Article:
Reefer Madness: 1930's Scare Tactic Turned Modern Satire

Last Saturday I witnessed Trustus Theater delivering another raucous performance with Reefer Madness, a musical modeled after a 1936 movie warning parents about the ills of marijuana in the hands of their teenagers. The State’s James Harley explains the plot in his review: “Jimmy Harper…unwittingly is drawn into a ‘reefer den’ by villain Jack Stone, where he inhales and is sent into a downward spiral of depravity and murder.”

The laughs ensue from there as the play engulfs the audience in a parody-filled haze but a semi-serious lesson remains: the play is actually a public service announcement, an educational tool for parents trying to understand the side effects of drug use. Sure, America was still riding on the wings of late 1800s sensationalism in newspapers, advertising and everywhere else, but Reefer Madness demonstrates just how outlandish we became by the 1930s.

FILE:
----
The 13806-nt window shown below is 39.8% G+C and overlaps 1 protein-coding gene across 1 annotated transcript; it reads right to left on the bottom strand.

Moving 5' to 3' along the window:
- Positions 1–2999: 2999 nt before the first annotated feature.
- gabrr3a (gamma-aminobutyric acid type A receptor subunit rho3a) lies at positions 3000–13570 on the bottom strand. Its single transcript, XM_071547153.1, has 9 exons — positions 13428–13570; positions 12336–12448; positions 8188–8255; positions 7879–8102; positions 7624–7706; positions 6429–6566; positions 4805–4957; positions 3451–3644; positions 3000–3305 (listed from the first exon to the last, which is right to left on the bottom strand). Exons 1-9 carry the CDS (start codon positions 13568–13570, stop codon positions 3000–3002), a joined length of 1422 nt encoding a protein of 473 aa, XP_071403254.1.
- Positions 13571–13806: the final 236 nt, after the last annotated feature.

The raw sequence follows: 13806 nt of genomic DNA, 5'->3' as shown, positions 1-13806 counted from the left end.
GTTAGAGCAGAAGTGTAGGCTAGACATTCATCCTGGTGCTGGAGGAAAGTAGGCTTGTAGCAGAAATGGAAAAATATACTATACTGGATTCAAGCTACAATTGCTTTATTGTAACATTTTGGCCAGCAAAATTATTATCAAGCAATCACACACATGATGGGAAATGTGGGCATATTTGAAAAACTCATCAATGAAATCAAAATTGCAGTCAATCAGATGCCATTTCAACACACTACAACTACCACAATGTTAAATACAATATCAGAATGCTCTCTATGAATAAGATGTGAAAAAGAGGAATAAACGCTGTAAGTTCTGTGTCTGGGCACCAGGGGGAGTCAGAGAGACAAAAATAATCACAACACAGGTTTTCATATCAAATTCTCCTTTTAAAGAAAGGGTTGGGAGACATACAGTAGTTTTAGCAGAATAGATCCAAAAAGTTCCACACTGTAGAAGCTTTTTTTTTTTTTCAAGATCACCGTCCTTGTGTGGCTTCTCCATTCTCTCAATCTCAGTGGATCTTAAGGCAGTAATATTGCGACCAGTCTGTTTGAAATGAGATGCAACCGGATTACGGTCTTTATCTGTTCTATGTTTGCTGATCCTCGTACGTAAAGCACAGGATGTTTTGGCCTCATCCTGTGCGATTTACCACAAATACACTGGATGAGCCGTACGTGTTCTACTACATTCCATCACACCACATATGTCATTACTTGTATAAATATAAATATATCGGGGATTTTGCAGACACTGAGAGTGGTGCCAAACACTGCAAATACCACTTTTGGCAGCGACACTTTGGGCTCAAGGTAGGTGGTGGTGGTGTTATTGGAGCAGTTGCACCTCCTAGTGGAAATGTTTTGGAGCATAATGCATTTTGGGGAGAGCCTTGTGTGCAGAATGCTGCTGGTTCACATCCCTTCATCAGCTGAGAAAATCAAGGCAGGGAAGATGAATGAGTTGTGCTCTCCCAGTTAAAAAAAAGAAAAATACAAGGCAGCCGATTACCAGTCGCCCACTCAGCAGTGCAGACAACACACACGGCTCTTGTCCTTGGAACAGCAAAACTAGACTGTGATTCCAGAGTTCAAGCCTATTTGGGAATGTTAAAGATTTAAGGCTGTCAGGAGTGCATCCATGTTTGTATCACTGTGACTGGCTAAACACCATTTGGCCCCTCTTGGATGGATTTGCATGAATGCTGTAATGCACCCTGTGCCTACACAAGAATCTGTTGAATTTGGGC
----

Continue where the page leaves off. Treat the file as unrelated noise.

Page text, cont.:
Even scarier—big bad government wasn’t heading this one up; a church group, full of honest, God-fearing individuals crafted this outrageous film. I can just see the old ladies directing it now, their large hats teetering with emphasis as they demonstrated to the actors how to simulate lighting a joint. They undoubtedly meant well and scare tactics certainly would’ve been effective at a time when parents’ worst fear was their children reverting to the irreverence of the Roaring ‘20s and government propaganda gearing up to send their sons off for World War II, but you have to question the creators’ respect for the audience. A film meant to “help” the public probably only incited increased paranoia (an actual side effect of marijuana) among parents led to believe the drug directly resulted in sex and murder (fabricated side effects of marijuana). To think this film was probably broadcast in schools, churches and bingo halls across the country is frightening. We’ve advanced somewhat since then, though—one has to admit the infamous “This is Your Brain on Drugs” PSA doesn’t specify marijuana as the sole catalyst for frying our brains like cracked eggs, so we have to assume only the “hard stuff” can accomplish that. Reefer Madness just goes to show, though—when your PSA is still being satirized 72 years later, who are you really helping?